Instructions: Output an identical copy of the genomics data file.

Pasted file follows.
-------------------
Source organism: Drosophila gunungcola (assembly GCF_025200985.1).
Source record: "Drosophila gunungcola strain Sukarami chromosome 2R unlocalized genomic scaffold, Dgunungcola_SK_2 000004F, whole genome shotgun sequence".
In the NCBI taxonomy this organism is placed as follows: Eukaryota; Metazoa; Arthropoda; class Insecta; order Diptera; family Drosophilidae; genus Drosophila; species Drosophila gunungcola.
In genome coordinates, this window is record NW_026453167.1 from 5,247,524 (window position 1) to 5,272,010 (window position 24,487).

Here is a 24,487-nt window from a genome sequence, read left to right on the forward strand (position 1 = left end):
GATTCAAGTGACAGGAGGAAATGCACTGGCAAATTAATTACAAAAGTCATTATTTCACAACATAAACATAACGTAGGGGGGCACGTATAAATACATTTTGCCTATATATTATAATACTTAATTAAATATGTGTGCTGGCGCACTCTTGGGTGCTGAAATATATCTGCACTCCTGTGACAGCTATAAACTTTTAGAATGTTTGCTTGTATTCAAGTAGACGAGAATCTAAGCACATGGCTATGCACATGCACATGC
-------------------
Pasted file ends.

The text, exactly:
Source organism: Drosophila gunungcola (assembly GCF_025200985.1).
Source record: "Drosophila gunungcola strain Sukarami chromosome 2R unlocalized genomic scaffold, Dgunungcola_SK_2 000004F, whole genome shotgun sequence".
In the NCBI taxonomy this organism is placed as follows: Eukaryota; Metazoa; Arthropoda; class Insecta; order Diptera; family Drosophilidae; genus Drosophila; species Drosophila gunungcola.
In genome coordinates, this window is record NW_026453167.1 from 5,247,524 (window position 1) to 5,272,010 (window position 24,487).

Here is a 24,487-nt window from a genome sequence, read left to right on the forward strand (position 1 = left end):
GATTCAAGTGACAGGAGGAAATGCACTGGCAAATTAATTACAAAAGTCATTATTTCACAACATAAACATAACGTAGGGGGGCACGTATAAATACATTTTGCCTATATATTATAATACTTAATTAAATATGTGTGCTGGCGCACTCTTGGGTGCTGAAATATATCTGCACTCCTGTGACAGCTATAAACTTTTAGAATGTTTGCTTGTATTCAAGTAGACGAGAATCTAAGCACATGGCTATGCACATGCACATGC